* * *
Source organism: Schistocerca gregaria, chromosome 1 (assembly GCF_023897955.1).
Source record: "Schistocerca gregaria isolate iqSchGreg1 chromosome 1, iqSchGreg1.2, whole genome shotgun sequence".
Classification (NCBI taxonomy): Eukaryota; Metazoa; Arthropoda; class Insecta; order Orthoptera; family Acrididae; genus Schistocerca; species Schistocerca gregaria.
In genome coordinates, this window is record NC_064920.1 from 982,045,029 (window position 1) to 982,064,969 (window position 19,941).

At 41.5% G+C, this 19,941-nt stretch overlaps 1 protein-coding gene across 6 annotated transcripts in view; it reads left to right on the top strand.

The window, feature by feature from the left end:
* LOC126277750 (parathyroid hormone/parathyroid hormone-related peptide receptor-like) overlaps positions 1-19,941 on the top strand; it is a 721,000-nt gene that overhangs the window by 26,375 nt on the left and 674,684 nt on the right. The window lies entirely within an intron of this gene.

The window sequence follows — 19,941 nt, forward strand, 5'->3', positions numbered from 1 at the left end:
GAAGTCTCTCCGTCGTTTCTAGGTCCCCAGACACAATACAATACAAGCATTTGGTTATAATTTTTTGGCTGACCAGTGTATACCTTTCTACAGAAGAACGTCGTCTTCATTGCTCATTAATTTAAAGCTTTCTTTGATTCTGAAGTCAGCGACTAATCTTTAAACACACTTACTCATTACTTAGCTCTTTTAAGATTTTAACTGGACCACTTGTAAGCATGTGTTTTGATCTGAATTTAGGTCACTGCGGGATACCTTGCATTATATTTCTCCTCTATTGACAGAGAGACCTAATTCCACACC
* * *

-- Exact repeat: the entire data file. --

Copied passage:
Source organism: Schistocerca gregaria, chromosome 1 (assembly GCF_023897955.1).
Source record: "Schistocerca gregaria isolate iqSchGreg1 chromosome 1, iqSchGreg1.2, whole genome shotgun sequence".
Classification (NCBI taxonomy): Eukaryota; Metazoa; Arthropoda; class Insecta; order Orthoptera; family Acrididae; genus Schistocerca; species Schistocerca gregaria.
In genome coordinates, this window is record NC_064920.1 from 982,045,029 (window position 1) to 982,064,969 (window position 19,941).

At 41.5% G+C, this 19,941-nt stretch overlaps 1 protein-coding gene across 6 annotated transcripts in view; it reads left to right on the top strand.

The window, feature by feature from the left end:
* LOC126277750 (parathyroid hormone/parathyroid hormone-related peptide receptor-like) overlaps positions 1-19,941 on the top strand; it is a 721,000-nt gene that overhangs the window by 26,375 nt on the left and 674,684 nt on the right. The window lies entirely within an intron of this gene.

The window sequence follows — 19,941 nt, forward strand, 5'->3', positions numbered from 1 at the left end:
GAAGTCTCTCCGTCGTTTCTAGGTCCCCAGACACAATACAATACAAGCATTTGGTTATAATTTTTTGGCTGACCAGTGTATACCTTTCTACAGAAGAACGTCGTCTTCATTGCTCATTAATTTAAAGCTTTCTTTGATTCTGAAGTCAGCGACTAATCTTTAAACACACTTACTCATTACTTAGCTCTTTTAAGATTTTAACTGGACCACTTGTAAGCATGTGTTTTGATCTGAATTTAGGTCACTGCGGGATACCTTGCATTATATTTCTCCTCTATTGACAGAGAGACCTAATTCCACACC